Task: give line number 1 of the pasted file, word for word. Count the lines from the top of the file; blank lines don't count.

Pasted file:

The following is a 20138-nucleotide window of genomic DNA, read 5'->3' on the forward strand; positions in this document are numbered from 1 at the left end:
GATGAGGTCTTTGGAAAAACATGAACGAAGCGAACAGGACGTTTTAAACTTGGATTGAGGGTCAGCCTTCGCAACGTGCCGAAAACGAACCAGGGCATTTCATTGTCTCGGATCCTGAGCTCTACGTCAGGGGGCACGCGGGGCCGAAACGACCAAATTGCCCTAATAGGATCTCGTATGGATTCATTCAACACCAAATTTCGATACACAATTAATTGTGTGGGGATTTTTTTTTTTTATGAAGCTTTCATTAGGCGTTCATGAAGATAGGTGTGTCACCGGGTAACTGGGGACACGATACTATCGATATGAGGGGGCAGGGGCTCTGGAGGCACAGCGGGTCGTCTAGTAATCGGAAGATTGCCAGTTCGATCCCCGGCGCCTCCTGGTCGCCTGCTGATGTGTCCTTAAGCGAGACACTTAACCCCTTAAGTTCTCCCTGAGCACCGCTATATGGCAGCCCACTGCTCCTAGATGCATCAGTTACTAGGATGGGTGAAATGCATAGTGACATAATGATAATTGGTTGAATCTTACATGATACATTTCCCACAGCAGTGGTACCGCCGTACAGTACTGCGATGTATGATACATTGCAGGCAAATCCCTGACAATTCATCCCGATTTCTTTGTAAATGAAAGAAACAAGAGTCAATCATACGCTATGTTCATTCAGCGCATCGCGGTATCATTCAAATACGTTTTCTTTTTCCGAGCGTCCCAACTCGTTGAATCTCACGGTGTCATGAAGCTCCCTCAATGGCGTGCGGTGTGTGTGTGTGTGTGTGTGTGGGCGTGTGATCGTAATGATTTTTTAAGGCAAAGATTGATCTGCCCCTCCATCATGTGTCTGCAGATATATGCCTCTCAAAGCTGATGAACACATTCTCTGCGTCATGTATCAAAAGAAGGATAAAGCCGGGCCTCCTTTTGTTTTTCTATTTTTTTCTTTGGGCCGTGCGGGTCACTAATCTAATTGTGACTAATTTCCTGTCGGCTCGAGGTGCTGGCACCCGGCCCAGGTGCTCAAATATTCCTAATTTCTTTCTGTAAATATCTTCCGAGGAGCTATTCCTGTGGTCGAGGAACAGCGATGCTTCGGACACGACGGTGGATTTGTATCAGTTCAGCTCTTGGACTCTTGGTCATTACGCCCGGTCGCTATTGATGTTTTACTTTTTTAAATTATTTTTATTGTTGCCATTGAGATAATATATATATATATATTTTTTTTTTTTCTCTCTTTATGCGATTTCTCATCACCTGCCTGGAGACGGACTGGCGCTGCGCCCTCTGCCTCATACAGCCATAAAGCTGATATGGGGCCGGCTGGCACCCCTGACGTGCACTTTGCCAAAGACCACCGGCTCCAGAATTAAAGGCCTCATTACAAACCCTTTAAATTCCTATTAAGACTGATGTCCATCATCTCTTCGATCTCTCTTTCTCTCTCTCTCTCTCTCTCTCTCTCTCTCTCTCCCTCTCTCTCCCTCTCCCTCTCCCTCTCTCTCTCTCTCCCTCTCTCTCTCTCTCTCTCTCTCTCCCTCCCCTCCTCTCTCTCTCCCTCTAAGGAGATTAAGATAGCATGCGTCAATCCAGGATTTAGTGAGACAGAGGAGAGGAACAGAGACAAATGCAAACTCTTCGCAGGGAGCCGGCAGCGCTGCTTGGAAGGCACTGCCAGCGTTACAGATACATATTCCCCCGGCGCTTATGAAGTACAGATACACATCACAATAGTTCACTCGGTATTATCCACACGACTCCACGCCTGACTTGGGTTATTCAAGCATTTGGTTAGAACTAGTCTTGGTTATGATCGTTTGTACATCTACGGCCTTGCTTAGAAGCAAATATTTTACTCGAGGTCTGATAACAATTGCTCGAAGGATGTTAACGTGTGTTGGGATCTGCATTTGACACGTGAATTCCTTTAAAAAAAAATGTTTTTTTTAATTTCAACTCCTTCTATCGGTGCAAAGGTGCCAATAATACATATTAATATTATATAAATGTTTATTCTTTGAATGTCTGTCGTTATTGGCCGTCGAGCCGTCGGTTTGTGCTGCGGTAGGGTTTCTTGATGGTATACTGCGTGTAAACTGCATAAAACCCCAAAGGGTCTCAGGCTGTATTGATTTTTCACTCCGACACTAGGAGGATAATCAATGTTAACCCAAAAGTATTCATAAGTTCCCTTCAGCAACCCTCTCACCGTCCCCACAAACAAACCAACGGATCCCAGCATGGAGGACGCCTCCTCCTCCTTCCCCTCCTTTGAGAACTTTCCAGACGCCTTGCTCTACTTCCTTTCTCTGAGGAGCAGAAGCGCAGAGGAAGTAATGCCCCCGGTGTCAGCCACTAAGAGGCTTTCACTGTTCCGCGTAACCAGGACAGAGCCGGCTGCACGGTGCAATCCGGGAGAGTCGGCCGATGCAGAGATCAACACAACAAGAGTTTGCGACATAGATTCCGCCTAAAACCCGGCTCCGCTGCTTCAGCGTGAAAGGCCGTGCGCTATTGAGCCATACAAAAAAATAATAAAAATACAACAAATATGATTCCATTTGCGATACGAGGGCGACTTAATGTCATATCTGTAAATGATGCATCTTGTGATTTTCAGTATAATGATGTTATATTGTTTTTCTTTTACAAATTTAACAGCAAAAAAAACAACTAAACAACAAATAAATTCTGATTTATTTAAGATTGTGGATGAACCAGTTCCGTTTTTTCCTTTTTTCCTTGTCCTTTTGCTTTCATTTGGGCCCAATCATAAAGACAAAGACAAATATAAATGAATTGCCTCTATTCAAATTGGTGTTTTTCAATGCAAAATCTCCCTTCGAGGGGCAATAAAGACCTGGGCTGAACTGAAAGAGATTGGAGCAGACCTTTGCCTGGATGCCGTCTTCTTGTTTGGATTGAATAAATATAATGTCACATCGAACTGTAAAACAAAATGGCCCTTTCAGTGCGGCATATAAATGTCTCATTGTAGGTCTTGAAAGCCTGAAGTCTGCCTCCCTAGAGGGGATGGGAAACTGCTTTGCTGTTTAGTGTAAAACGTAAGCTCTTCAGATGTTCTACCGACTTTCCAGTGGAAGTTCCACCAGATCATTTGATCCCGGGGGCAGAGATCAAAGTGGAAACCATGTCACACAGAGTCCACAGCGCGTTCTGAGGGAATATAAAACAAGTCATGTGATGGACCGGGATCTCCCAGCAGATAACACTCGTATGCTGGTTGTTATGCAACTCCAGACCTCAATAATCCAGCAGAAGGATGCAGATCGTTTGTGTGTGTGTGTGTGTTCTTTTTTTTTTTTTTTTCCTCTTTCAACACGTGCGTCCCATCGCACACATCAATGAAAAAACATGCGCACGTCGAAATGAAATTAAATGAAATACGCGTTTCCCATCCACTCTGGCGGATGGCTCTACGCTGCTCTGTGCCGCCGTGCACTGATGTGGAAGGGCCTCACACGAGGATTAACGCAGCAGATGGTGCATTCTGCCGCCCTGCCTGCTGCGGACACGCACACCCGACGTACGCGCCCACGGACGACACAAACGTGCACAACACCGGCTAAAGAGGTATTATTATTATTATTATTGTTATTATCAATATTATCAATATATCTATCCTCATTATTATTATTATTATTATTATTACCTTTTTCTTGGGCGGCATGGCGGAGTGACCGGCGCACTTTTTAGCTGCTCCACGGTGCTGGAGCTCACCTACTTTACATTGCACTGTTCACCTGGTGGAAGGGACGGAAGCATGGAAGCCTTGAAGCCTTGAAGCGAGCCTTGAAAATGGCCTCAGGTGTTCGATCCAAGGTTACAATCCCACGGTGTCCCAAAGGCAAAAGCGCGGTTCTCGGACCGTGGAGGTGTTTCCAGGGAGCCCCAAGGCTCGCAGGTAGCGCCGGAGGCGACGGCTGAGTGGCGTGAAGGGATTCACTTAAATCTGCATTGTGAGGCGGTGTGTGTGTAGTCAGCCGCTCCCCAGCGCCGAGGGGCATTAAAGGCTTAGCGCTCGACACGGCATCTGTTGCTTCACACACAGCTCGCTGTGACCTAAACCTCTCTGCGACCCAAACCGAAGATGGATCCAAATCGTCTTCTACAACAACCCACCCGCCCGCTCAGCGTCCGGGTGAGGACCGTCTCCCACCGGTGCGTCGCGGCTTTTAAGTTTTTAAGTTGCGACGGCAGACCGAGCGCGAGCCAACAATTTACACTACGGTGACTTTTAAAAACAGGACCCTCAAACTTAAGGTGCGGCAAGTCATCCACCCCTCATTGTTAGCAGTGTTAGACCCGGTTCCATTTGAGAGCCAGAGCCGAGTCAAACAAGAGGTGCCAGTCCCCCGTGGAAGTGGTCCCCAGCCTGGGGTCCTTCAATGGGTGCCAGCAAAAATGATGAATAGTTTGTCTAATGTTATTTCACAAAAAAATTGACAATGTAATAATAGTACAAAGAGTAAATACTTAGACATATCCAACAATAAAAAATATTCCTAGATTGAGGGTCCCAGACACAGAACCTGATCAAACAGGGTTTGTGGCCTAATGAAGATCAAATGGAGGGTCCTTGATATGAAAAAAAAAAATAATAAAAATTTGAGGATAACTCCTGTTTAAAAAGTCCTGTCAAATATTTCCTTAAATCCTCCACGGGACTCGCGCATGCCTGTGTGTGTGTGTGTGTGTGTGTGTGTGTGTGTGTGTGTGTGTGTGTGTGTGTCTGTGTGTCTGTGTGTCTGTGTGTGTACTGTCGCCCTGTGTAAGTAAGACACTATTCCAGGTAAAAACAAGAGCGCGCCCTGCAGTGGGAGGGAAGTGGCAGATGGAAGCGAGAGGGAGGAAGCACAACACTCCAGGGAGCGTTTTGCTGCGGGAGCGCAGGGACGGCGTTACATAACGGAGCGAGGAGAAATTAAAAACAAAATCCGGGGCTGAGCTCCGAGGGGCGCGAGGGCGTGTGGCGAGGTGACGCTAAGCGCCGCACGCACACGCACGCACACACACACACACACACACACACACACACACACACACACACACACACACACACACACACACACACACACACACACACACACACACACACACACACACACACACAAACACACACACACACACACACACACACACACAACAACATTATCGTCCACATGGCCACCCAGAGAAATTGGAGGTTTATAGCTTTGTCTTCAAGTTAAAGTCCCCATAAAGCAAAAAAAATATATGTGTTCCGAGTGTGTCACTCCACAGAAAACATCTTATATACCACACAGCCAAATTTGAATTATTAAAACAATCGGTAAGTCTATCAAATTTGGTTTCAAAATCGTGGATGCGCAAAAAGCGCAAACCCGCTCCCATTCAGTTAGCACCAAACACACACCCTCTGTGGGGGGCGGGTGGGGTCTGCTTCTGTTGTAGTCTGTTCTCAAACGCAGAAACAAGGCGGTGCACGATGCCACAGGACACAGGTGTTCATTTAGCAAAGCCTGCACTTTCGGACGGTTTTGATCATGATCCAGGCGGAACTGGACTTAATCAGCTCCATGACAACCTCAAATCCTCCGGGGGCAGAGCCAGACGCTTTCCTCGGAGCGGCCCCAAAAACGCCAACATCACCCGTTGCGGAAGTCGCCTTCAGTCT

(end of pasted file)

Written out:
The following is a 20138-nucleotide window of genomic DNA, read 5'->3' on the forward strand; positions in this document are numbered from 1 at the left end: